By our staff reporter
A few weeks ago on TEBI we posed the question, Do sustainable investors behave better?
We focused in particular on research conducted by DEREK HORSTMEYER, Assistant Professor of Finance at the George Mason University School of Business in Virginia.
Using investor data from Morningstar for the ten-year period up to 2017, he compared the return gap on 864 US-domiciled ESG funds to the gap reported by mainstream funds. On average, he discovered, the gap for the former was 1.23% smaller than it was for the latter.
We’ve been talking to Derek Horstmeyer about the latest developments in the sustainable investing sector, his views on divestment, and about his latest research into the feasibility of creating a market-neutral ESG portfolio.
Derek, as an academic with a specialist interest in sustainable investing, presumably one of the problems you face is defining what it is. Are there any generally accepted industry rules as to what can or cannot be placed in an ESG fund?
That is a very good question. There’s still not a complete consensus as to what the correct definition is, but we have to have a much clearer and robust picture than we did ten years ago since so many people are spending time and effort to analyse companies along ESG dimensions and reporting such results.
We have a number of guidelines and indices that have been constructed, like the KLD and SRI, that attempt to codify what it means to be an ethical or sustainable company, but still this is very much open to debate.
The biggest debate is whether to invest in a negatively screened fund, where you take out companies from your index that are truly doing harm — tobacco, gas, oil and so on — and an actively sustainable fund, where you construct the fund by adding companies that are actively taking measures to be sustainable, address gender pay issues, and are acting ethically.
You’ve carried out some work with Centered Wealth, a financial advice firm based in Minneapolis, on the extent to which ethical investors behave in a different way to mainstream investors. What did you find?
Ethical investors definitely act in a different way to most other investors. The average investor weighs the risk and return of an investment. If the expected return is worth the risk then they will add it to their portfolio. An ethical investor will weigh the risk, return, and ethics or motive of the investment. So an ethical investor still clearly cares about returns versus risk, but will only place their money in a fund if they believe it is being responsible or bettering the world in some manner.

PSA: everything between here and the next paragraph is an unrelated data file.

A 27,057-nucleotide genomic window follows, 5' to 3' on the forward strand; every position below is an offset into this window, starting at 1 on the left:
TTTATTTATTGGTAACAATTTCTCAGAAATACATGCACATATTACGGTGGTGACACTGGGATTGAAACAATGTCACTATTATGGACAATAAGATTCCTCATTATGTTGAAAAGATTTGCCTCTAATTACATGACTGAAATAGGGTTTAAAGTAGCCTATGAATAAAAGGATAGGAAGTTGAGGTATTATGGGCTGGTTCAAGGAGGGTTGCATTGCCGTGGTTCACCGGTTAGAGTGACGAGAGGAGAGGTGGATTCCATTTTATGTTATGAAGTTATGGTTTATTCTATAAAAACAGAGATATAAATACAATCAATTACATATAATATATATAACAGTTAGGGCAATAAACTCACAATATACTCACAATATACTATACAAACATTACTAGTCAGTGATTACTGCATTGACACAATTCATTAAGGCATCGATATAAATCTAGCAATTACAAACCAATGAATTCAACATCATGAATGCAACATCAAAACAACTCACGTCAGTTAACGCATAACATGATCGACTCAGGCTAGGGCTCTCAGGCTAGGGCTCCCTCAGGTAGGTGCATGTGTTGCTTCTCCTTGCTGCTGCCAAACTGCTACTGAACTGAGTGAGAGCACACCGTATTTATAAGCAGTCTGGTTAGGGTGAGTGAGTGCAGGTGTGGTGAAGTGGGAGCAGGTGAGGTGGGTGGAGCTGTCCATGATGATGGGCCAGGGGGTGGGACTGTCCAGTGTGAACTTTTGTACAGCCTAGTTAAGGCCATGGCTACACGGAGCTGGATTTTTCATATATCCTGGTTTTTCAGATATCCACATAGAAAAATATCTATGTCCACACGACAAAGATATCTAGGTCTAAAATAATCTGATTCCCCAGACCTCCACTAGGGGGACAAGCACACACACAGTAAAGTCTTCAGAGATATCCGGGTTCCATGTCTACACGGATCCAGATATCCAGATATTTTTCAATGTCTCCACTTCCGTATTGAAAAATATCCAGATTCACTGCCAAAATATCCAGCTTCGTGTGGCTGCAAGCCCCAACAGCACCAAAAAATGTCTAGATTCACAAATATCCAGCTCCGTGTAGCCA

There are mixed opinions as to whether divestment is a worthwhile strategy — in other words, removing so-called sin stocks from your portfolio. Some advocate it, while others prefer to retain some influence by holding a stock they disapprove of. What are your views on that?
By divesting, for example, from a fossil fuel company, in theory the cost of capital for that firm will go up. This in turn will make it harder for them to raise money to finance new pipelines or other projects and will hurt their bottom line. This only really works if one is able to form a divestiture campaign en masse. And the body of evidence is still a bit mixed on how effective this can be as well.
From the investor’s point of view, divesting can add value to a portfolio if you happen to time when the technology change is taking place. For instance, oil and gas ETFs like the Energy Select Sector SPDR fund or the Vanguard Energy ETF, have gone straight down over the past five years. This has obviously been because the price of oil has dropped precipitously, but also because of a shift to other forms of energy production, such as solar, wind and renewables.
Are we starting to see the cost of ESG funds coming down, ratline to mainstream funds?
The cost of investing in ESG and socially responsible funds is a few basis points higher than standard equity ETFs — approximately ten basis points on average — but yes, this difference is coming down over time, which is really encouraging.
What trends or strategies do you foresee in the ESG sector in the near-to-mid-term?
With companies focusing on alternatives to meat, like plant-based products and lab-grown meat, coming to IPO this year, I think this opens up a new area of environmentally focused companies that will make an interesting addition.
One thing I am studying right now is the feasibility of creating a market-neutral ESG portfolio. In effect, can we create an ETF where we buy all the ethical companies and short all the unethical companies, while still being market-neutral?
This product does not exist yet and the preliminary results that I am looking at show that it can be created and demonstrate price stability. I hope one day this product does come to market since it would give investors the option of actively helping ethical companies and actively hurting, in a cost of capital sense, harmful companies. It would be an “ultra” impact portfolio of sorts.
Free sustainable investing event in Leeds, England, 9th July 2019
Are you a financial adviser, investment consultant or fund trustee? Do you want to learn more about ESG and impact investing? You may like to know that we’re helping to run a free one-day event in Leeds on Tuesday 9th July to highlight the latest developments in this increasingly important sector.
For more information and to register, follow this link: